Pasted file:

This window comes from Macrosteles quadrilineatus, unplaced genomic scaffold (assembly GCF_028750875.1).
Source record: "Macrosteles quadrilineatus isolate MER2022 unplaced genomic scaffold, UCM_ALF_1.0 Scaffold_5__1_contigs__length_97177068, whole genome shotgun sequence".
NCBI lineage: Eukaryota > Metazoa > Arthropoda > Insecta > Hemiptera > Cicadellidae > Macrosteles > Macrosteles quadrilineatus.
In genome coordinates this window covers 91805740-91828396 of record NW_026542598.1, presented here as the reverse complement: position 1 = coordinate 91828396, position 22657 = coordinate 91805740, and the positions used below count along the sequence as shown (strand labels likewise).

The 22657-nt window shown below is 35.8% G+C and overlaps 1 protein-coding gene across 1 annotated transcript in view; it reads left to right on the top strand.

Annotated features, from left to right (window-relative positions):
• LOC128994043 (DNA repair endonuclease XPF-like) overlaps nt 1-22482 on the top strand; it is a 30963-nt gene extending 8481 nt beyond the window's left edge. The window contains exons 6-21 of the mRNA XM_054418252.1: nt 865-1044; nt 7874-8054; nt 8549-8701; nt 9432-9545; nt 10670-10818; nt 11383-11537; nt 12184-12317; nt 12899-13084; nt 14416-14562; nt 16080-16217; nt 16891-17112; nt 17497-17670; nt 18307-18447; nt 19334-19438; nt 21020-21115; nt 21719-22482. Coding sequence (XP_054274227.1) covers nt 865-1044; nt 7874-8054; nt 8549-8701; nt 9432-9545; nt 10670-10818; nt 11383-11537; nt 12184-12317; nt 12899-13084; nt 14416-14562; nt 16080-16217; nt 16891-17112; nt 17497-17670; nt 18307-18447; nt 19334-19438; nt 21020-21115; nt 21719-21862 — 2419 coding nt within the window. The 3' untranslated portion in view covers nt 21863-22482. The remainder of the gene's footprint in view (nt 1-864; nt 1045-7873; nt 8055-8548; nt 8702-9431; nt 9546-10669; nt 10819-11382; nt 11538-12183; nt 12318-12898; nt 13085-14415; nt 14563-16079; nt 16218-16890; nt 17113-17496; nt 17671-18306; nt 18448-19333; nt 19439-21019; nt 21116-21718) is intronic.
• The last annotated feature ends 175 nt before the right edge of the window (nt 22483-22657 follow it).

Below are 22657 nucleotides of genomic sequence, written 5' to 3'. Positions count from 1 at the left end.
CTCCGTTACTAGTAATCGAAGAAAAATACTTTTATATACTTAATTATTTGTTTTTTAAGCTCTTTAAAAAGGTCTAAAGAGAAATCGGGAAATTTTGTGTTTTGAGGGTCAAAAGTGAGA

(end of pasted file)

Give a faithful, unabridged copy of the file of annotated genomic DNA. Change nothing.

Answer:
This window comes from Macrosteles quadrilineatus, unplaced genomic scaffold (assembly GCF_028750875.1).
Source record: "Macrosteles quadrilineatus isolate MER2022 unplaced genomic scaffold, UCM_ALF_1.0 Scaffold_5__1_contigs__length_97177068, whole genome shotgun sequence".
NCBI lineage: Eukaryota > Metazoa > Arthropoda > Insecta > Hemiptera > Cicadellidae > Macrosteles > Macrosteles quadrilineatus.
In genome coordinates this window covers 91805740-91828396 of record NW_026542598.1, presented here as the reverse complement: position 1 = coordinate 91828396, position 22657 = coordinate 91805740, and the positions used below count along the sequence as shown (strand labels likewise).

The 22657-nt window shown below is 35.8% G+C and overlaps 1 protein-coding gene across 1 annotated transcript in view; it reads left to right on the top strand.

Annotated features, from left to right (window-relative positions):
• LOC128994043 (DNA repair endonuclease XPF-like) overlaps nt 1-22482 on the top strand; it is a 30963-nt gene extending 8481 nt beyond the window's left edge. The window contains exons 6-21 of the mRNA XM_054418252.1: nt 865-1044; nt 7874-8054; nt 8549-8701; nt 9432-9545; nt 10670-10818; nt 11383-11537; nt 12184-12317; nt 12899-13084; nt 14416-14562; nt 16080-16217; nt 16891-17112; nt 17497-17670; nt 18307-18447; nt 19334-19438; nt 21020-21115; nt 21719-22482. Coding sequence (XP_054274227.1) covers nt 865-1044; nt 7874-8054; nt 8549-8701; nt 9432-9545; nt 10670-10818; nt 11383-11537; nt 12184-12317; nt 12899-13084; nt 14416-14562; nt 16080-16217; nt 16891-17112; nt 17497-17670; nt 18307-18447; nt 19334-19438; nt 21020-21115; nt 21719-21862 — 2419 coding nt within the window. The 3' untranslated portion in view covers nt 21863-22482. The remainder of the gene's footprint in view (nt 1-864; nt 1045-7873; nt 8055-8548; nt 8702-9431; nt 9546-10669; nt 10819-11382; nt 11538-12183; nt 12318-12898; nt 13085-14415; nt 14563-16079; nt 16218-16890; nt 17113-17496; nt 17671-18306; nt 18448-19333; nt 19439-21019; nt 21116-21718) is intronic.
• The last annotated feature ends 175 nt before the right edge of the window (nt 22483-22657 follow it).

Below are 22657 nucleotides of genomic sequence, written 5' to 3'. Positions count from 1 at the left end.
CTCCGTTACTAGTAATCGAAGAAAAATACTTTTATATACTTAATTATTTGTTTTTTAAGCTCTTTAAAAAGGTCTAAAGAGAAATCGGGAAATTTTGTGTTTTGAGGGTCAAAAGTGAGA